The Siren stood impassively, showing no reaction. Unlike the Demis, Wren-type androids were not programmed to give humanlike gestures such as shrugs, headshakes, and nods to make people feel more comfortable around them and indicate what they were thinking. Still, Conn had the feeling that Abren was carefully considering Conn's theory, examining it against whatever he had seen and observed. If there was a hole in Conn's logic, his partner would find it. The DLE agent didn't think there was, though. It all felt too balanced, too well out-together. Maybe he hadn't figured everything out, but he had to be on to something.

At last, Abren spoke.

"I can see no evidence to justify your suppositions about the worthiness of Project Nuada. Conversely, your observations about the course of our investigation are quite accurate. Something is undeniably amiss." He paused, then said, "Jorran and his companions will be interrogated on Gaila to determine their precise role in this affair as well as to attempt to discover the whereabouts of the Project Nuada datafiles. This could yield valuable information. However, if your hypothesis is correct, Conn, then there is corruption within the military, presumably at a position and/or rank sufficient to prevent any testimony from entering the official record."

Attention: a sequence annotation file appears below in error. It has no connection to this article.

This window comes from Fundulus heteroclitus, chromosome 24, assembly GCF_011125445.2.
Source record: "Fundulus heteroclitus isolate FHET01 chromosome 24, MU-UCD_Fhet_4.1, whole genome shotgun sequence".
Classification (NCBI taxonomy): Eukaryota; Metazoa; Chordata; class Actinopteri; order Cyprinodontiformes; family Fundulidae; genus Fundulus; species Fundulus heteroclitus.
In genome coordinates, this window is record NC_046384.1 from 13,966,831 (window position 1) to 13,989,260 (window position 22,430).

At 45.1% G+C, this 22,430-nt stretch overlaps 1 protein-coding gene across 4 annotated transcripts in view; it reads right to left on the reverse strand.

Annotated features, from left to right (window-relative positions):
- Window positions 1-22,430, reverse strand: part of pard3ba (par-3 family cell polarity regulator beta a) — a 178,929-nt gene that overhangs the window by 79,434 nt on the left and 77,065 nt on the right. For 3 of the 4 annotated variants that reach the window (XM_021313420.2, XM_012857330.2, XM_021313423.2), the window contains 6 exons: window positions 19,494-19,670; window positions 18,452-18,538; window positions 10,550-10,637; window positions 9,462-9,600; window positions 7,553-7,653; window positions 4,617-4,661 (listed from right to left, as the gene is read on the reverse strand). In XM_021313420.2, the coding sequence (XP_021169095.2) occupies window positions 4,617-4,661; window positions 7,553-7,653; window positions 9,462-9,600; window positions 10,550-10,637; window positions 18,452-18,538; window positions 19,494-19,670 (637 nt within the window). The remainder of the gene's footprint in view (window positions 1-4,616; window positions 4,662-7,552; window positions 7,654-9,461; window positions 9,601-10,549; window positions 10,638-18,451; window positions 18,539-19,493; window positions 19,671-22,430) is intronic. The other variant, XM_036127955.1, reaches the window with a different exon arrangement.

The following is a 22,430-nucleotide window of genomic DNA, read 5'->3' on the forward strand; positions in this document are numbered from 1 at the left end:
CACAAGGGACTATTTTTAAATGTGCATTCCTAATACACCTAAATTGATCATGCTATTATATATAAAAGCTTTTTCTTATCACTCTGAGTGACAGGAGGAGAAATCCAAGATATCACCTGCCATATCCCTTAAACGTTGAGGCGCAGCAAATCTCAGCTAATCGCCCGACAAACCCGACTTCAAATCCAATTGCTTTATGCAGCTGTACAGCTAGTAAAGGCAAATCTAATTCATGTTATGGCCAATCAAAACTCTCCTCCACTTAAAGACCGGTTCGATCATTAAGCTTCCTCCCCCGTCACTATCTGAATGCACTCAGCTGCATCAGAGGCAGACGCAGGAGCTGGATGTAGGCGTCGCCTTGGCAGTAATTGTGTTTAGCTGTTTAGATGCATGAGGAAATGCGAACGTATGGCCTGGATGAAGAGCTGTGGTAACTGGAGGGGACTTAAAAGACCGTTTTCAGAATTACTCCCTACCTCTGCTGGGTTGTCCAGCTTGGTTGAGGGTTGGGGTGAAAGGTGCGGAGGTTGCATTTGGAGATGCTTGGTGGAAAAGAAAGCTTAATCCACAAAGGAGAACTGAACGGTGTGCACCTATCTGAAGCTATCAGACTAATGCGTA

"'Committed suicide while in custody,' perhaps. Or, there's always the old standby, 'shot while trying to escape," Conn agreed grimly.

That was especially true, he realized, if Hamdak had been telling the truth. Even odds of that; lying to the cops was a fairly generic routine for guys like that when quizzed about their illegal activities. Still, if he'd been honest, then there was a link between Tyler and Stephens, and moreover Tyler was coming at this business from the outside. That would make it absolutely vital that he be silenced before he could relay any damaging information that could be used against the ones behind the cover-up. They'd do their best to learn everything Tyler knew, including the names of his associates and anyone else Tyler'd told about what he knew. Then they'd kill him, to keep the truth from getting out.